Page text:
Time management Monday: Managing attention

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We’ve all heard the saying, you can’t actually manage time. We all have the same 24 hours in a day. In today’s world of being constantly connected to communications, instant internet access, and working in open-plan offices, it can be argued that it’s more important to manage your attention.

Distractions are constantly pulling us away from the task at hand. It’s no longer common to have large chunks of time available for concentrated work. Instead our concentration is broken up by a steady stream of incoming messages and general office noise. For many business workers there is a work culture expectation of constant and instant availability. Even when you switch off your phone and put on your noise-cancelling headphones to concentrate on work, you may be distracted by the knowledge that once you make yourself available again you will have a pile of messages waiting for your immediate action.

How can we expect to get any work done in this environment? When can you ever have some quiet time to think, instead of constantly react?

You have to get ruthless about minimizing distractions. Here are some methods:

Forget about multitasking. Trying to do more than one thing at once is inherently distracting. When you are working on something, close all your other windows. Turn off your phone and email so you’re not tempted to check them.

Have designated communications times. Set an auto-reply on your email and your phone, if you can, to let people know when they can expect to hear back from you. This will minimize their frustration at not reaching you immediately, and reframes their expectation of when they will be able to communicate with you. Only use social media during designated breaks.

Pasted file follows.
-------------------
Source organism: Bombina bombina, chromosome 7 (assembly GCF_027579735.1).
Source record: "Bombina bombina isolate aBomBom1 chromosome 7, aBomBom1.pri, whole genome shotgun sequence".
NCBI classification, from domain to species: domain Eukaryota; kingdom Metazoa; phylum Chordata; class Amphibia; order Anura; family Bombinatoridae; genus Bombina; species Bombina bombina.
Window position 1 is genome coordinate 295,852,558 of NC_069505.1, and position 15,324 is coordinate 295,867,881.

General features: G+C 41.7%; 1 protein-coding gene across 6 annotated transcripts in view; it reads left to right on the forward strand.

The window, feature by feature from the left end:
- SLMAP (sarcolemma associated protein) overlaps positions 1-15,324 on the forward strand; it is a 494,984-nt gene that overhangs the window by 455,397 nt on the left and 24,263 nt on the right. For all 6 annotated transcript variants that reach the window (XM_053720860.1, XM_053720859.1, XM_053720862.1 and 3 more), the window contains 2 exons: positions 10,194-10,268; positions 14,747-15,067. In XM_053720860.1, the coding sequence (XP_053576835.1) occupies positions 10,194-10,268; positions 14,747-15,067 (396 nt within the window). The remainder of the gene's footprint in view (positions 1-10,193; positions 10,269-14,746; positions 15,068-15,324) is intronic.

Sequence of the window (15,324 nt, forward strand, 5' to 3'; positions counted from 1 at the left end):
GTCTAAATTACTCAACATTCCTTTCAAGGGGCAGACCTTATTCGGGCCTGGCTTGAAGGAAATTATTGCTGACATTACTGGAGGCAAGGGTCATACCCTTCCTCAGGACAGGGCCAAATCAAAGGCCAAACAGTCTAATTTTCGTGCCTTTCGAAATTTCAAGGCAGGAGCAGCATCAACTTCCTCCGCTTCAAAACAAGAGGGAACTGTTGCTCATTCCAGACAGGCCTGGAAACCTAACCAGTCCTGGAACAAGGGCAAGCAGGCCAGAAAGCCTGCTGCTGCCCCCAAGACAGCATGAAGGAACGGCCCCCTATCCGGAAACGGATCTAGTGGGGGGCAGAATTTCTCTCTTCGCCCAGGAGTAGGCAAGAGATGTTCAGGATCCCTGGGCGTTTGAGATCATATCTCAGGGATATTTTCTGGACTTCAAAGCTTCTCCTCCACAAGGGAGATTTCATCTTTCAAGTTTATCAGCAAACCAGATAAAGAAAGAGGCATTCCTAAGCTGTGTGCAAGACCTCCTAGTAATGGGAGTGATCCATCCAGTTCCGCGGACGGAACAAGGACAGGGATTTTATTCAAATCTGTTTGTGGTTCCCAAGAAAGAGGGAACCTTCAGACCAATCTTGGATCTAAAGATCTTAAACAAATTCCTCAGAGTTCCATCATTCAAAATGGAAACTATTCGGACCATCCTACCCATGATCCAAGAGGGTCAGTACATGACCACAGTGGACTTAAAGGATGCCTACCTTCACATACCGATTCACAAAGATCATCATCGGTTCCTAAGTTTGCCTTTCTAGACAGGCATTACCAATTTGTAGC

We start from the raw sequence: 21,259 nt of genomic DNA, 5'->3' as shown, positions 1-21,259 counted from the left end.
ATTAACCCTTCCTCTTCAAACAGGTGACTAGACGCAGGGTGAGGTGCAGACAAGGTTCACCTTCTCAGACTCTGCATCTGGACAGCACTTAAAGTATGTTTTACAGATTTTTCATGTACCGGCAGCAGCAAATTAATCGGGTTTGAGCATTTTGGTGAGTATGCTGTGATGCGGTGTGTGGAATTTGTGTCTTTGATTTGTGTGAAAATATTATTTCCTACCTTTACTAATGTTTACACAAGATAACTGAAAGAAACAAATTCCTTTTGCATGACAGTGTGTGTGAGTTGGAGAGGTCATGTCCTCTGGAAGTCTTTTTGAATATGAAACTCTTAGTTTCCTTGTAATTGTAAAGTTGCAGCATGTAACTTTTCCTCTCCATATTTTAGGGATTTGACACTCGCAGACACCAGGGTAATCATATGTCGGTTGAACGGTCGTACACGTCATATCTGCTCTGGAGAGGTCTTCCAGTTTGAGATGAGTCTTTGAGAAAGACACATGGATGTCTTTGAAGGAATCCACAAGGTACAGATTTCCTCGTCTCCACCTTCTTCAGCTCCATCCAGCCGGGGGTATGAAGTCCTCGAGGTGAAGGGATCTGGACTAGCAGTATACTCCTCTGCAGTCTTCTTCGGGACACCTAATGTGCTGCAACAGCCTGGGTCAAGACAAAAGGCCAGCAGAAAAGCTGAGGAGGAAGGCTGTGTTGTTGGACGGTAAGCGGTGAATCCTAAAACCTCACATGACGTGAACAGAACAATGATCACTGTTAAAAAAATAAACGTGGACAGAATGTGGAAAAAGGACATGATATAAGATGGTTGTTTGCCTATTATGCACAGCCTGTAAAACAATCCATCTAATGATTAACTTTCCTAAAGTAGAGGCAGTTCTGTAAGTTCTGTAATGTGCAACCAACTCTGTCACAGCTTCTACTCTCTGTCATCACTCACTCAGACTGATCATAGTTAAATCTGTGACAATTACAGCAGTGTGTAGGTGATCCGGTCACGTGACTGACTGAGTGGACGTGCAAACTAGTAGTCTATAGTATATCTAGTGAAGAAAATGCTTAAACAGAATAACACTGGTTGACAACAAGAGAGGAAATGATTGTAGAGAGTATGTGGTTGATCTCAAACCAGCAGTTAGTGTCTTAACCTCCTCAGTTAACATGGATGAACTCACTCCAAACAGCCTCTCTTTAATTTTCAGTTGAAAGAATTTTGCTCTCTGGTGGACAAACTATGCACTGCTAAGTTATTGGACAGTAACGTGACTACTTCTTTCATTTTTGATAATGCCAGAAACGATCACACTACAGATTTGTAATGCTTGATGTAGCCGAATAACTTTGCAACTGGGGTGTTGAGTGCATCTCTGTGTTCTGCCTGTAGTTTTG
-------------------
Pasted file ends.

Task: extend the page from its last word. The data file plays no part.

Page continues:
Get there early. Get to your office as early as you possibly can, so you can do your thinking work while it’s still relatively quiet. People I know who get to their offices before everyone else say they get more done in that first hour than they do the rest of the day.

Think first, do later. Schedule your thinking time when you are least distracted, usually early in the day and when you are not hungry. Plan what you are going to work on, write outlines, do research, make decisions. Then you’ll be prepared to crank through your work even when there are other things going on around you.

Focus on your priorities. During your above-mentioned thinking time, decide what your priorities are. Decide what are the most important things to accomplish today, this week, and this month. Work on those items first, so you can give them your best energy. Lower-priority items can be done at other times.

Seek a quiet spot. This can be difficult, especially if you work in an open-plan office. If your office has a conference room or other area with a door that closes, go in there when it’s not in use. Try to negotiate desk space as far away from the noisiest areas/ people in the room.

Take input-free down time. If you spend every moment of your day taking in information (such as spending all your break time on social media then getting right back to work) your brain will get information overload quickly. Take time during the day to have no input, so your brain can relax. That way you can go back to work refreshed and ready to focus.

What are your methods for minimizing distractions and focusing your attention?

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